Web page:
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Having supportive policies in your school that maintain and promote good working practices and underpin your commitment to staff-wellbeing, have an enormously positive impact on morale, performance and attrition. Education professionals are predominantly women. Government data shows that around one in three women and one in seven men experience some form of domestic abuse in their lifetime. The NEU model policy gives you the tools you need to lead line managers in supporting staff who are at risk of, or experiencing, domestic abuse.

  • Display the NEU’s “you are not alone” posters in your workplace. Chose a place it will be seen by everyone, such as by the kettle or inside each staff toilet cubicle, as well as the usual notice board space. 
  • Read and understand the NEU model policy. Changes can be made to the policy through negotiation; for guidance, use the process set out in the trade union recognition agreement, if you have one. 
  • Share the material with your SLT and discuss the benefits of having such a policy in place: reduced sick days, improved wellbeing and better performance to name but a few. Remember to discuss your duty of care as an employer and the Public Sector Equality Duty.  
  • Invest in training for all line managers. It is vital that everyone understand what is expected of them to ensure that staff experiencing abuse are not put at further risk unintentionally.  
  • Nominate at least one woman colleague as a point of contact on domestic abuse issues. Recognise that some women will find it more difficult to disclose abuse to a male colleague.
  • Insert the school/college name and make sure the policy is included in the employee handbook or equivalent.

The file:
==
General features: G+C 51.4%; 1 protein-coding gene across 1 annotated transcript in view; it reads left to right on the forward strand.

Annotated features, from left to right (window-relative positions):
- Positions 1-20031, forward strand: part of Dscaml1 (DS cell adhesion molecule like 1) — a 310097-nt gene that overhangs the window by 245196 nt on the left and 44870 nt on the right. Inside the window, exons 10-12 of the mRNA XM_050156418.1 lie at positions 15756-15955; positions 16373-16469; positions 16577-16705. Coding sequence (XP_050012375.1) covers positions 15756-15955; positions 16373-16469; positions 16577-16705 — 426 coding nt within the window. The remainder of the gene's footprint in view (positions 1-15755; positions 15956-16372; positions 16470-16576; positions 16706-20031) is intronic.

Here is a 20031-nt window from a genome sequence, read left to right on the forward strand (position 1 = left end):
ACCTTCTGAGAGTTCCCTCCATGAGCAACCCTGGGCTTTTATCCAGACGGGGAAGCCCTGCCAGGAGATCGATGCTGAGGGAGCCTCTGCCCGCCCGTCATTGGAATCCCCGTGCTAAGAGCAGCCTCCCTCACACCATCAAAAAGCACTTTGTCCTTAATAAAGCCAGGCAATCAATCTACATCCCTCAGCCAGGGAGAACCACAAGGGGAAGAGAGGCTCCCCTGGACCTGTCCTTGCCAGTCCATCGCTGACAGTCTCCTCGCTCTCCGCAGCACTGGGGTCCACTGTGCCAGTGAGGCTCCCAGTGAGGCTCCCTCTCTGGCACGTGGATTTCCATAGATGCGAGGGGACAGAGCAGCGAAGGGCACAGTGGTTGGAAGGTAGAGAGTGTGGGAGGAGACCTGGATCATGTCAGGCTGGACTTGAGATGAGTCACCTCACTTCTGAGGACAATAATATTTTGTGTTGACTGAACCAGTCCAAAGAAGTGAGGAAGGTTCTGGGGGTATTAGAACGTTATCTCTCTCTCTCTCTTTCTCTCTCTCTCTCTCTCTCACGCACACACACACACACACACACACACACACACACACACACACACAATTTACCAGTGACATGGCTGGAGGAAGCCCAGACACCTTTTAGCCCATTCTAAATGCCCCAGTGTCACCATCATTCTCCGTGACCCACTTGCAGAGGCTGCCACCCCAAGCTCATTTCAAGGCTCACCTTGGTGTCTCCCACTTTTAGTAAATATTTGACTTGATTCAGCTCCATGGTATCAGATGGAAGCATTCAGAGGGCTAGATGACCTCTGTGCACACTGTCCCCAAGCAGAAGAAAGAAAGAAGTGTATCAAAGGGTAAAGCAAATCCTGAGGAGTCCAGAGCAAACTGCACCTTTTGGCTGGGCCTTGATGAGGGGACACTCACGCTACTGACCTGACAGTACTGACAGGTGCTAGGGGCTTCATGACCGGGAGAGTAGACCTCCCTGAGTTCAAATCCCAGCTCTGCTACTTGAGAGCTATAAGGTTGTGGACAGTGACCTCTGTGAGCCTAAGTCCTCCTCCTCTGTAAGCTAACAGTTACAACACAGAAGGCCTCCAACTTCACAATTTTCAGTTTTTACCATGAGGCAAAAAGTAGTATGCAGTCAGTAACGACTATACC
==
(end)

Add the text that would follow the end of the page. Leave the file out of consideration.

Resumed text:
• Avoid bias, stereotypes and preconceptions in the implementation of the policy. 
  • Support requests for flexible working from victims/survivors.  
  • Allow emergency paid time-off in line with this policy; a minimum of 10 days, taken flexibly.
  • Be aware of the risks and consequences. Become familiar with the warning signs and understand how domestic abuse can impact the working lives of victims/ survivors. You can find further detail about this in the NEU model policy and guidance
  • Carry out a risk assessment and Safety Care Plan with the staff member affected. Let them lead and make the decisions on what to do and how to do it, but be prepared to give suggestions and seek advice from other specialist domestic abuse agencies. 
  • Understand that abuse does not stop when the relationship ends. Often abuse continues, and sometimes gets worse. It can be long-lasting and have a significant impact on the career and home life of a victim/survivor.   

NB. Be aware that a person’s vulnerability to abuse may be increased by factors including their sex, age, disability, sexual orientation, gender identity, pregnancy, ethnicity and economic and/or immigration status.